Nearing its finale, Wonder Egg Priority is keeping us at the edge of our seats. Many fan theories are out there about Sawaki sensei, Neiru’s company Blue Corp, and the Accas.
Let’s not forget, though, that one thing (among many) that Wonder Egg Priority does really well is character development, especially for Ai and Rika. When Rika Kawai was introduced, we all recognized her as an anime trope—the abrasive, pushy, extroverted teen girl—another Asuka Langley bossing Shinji around. This is not the whole story, though. Here is why we think that Rika is great, flaws and all.
Rika vs Others
Rika displays the characteristics of an antagonist. She pushes kind-hearted Ai for money to get new eggs and pesters tight-laced Neiru, who is quick to take her distance. The way Rika speaks about other women, like the girls from her group during her junior idol days, is openly dismissive.
Things click together when Neiru brings up “codependency” after hearing Rika’s frustrations with her mom for yet another time. This is when Rika’s storylines come together:
- Her relationship with her mom, and by extension, with her dad
- Her first mission with the fans in episode 4 that killed themselves to follow their idol’s example
Rika’s connection to her superfan Chiemi
- The cult leader Wonder Killer with the devoted follower Rika is trying to help in episode 7.
- We are going to see what all these stories have to do with diminishing one’s self-worth to fit into another person’s perception, and then, falling victim to the whims of that authority figure.
Betrayed by Adults
Wonder Egg Priority deals at large with the harm adults inflict upon children. In episode 7, we witness Rika’s connection to her mother. Rika has complained endlessly about how her mom is irresponsible, passes out drunk, and does not even tell her who her father is. Her mother is trying her best but it is inevitable not to pass some of her bitterness down to her daughter.
Seeing her mother depressed over the loss of her youth and her loneliness, Rika does not trust her as a parental figure. Instead, she dreams of reconnecting with her father and lives by his worldview: “A pretty girl doesn't need a wallet, someone else will always pay for her”. This view, though, made Rika hurt Chiemi irreparably.
Chiemi the Superfan
Chiemi based her whole identity around being Rika’s number one fan. When Rika spots Chiemi shoplifting to buy her expensive gifts, she cannot bear seeing herself in her fan, like someone desperate for approval. Rika does not see herself as worthy of such sacrifice. She tells off Chiemi in an attempt to make her come to her senses. The delivery, however, is terrible—insulting her appearance—and contributes to Chiemi’s eating disorder.
The Cult Leader Wonder Killer
Following a cult is the ultimate form of codependency, putting one’s whole being into the hands of another, giving up on individuality completely. We got a glimpse of Rika’s pain in her introduction, but in episode 7, we witness that the hurt runs deep when faced with the cult leader Wonder Killer. Rika feels helpless in her pain. We can tell that she had to fend for herself most of her life, having as her guide the harmful beliefs her environment fed her. Looking cheerful, cute, and tough-as-nails, manipulating others for her gain but actually feeling like the worst person in the world. The Wonder Killer senses all this and manipulates her to give up on her life.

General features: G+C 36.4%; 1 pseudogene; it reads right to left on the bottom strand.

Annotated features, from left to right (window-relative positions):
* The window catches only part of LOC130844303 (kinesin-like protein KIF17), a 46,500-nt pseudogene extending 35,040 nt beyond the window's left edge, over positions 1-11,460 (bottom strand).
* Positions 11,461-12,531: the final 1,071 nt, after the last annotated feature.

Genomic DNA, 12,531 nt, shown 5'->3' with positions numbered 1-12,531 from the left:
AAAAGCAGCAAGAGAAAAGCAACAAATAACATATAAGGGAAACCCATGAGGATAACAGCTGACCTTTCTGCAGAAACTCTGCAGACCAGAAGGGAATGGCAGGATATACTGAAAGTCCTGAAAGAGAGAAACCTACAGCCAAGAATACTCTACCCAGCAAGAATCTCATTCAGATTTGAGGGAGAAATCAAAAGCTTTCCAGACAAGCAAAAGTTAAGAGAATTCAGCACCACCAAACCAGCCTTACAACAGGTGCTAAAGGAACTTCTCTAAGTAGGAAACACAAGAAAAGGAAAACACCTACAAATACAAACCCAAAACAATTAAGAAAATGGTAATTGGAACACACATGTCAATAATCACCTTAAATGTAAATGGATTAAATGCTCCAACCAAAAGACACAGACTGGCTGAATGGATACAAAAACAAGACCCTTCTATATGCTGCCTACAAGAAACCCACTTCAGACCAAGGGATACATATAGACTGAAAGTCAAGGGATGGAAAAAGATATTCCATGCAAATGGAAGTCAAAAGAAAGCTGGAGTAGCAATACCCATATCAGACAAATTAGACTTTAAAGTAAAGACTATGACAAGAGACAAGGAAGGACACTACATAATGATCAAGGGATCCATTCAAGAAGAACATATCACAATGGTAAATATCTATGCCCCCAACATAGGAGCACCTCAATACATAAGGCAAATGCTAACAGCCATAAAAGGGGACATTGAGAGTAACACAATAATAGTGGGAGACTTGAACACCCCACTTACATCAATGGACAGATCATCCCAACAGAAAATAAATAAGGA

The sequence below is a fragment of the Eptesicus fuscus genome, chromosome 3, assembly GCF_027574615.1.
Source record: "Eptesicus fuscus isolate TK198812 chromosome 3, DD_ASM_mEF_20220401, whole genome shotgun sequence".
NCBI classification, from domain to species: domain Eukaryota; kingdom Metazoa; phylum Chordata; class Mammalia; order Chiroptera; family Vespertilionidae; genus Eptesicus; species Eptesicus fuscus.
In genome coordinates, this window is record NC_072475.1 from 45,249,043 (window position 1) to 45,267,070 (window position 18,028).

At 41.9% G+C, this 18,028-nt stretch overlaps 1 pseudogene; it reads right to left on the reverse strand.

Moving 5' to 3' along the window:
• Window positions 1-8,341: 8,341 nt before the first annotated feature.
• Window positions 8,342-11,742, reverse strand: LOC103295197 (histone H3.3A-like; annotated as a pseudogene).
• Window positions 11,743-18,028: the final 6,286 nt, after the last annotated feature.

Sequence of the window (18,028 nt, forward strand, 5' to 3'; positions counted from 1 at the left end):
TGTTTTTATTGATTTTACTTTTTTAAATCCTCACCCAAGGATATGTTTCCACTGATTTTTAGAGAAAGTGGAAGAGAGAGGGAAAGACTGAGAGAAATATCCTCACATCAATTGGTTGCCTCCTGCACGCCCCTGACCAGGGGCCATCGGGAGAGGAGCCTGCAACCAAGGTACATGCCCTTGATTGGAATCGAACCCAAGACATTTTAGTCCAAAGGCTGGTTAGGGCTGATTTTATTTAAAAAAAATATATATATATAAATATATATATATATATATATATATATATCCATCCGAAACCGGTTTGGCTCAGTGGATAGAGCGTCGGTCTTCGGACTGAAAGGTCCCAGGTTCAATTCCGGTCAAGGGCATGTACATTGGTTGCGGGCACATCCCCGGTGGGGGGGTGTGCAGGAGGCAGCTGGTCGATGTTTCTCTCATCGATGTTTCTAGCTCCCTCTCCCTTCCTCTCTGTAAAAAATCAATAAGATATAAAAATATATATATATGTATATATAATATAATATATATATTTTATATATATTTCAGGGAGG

But, when Rika opens up to Ai about her pain, she is not abandoned. Ai, and then Neiru and Momoe come to help her against her enemy. Rika’s mother might not be what she needs and her father is absent, but that does not mean that she is forever abandoned. This is when Rika realizes that she is not alone, accepts her weakness, and decides to keep on living.
Streetsmart and a Fool
“Of course you feel guilty. So do I. But should we really feel so responsible that we'd risk our own lives?” Rika delivers the core message of Wonder Egg Priority. This is when we see her stepping out of her usual ways of thinking, realizing the girls’ guilt, and asking the important question: do we have to bear the sole responsibility and pain by ourselves? And, what if the people we are trying to save do not want to come back and it is us who selfishly wish for that?
It is worth noting that, in Neiru’s episode (9), Rika reacts against Neiru who is ready to cut off Kotobuki’s life support. She still has not reconciled fully with the truth she voiced earlier, projecting her own guilt on a different situation than hers and Chiemi’s.
Choose Your Weapon
Rika used to self-harm for a long time. It is made clear that this is a way to cope while she is working on finding another healthier way to deal with her feelings. Her weapon looks like the razor she is using to self-harm. The show does not treat Rika as an inherently flawed character but as a young person dealing with feelings of depression, abandonment, and self-loathing while figuring out who she is and what her real values are. This is another point showing that Rika is strong in her weakness.
Rika is strong because she recognizes her shortcomings. She also speaks up for what she deems important. She has caused pain and harm and comes to recognize it. Rika also gradually understands that hating herself will not bring Chiemi or her father back. She chooses to stay close to her new friends and fight with them. We hope to see her soon confronting Acca and Ura-Acca about their schemes. No matter which direction Wonder Egg Priority will take in its finale, the answer is in friendship, love between equals, cooperation, and consent.
Do you love Rika as much as we do? Let us know in the comments below and thanks for reading!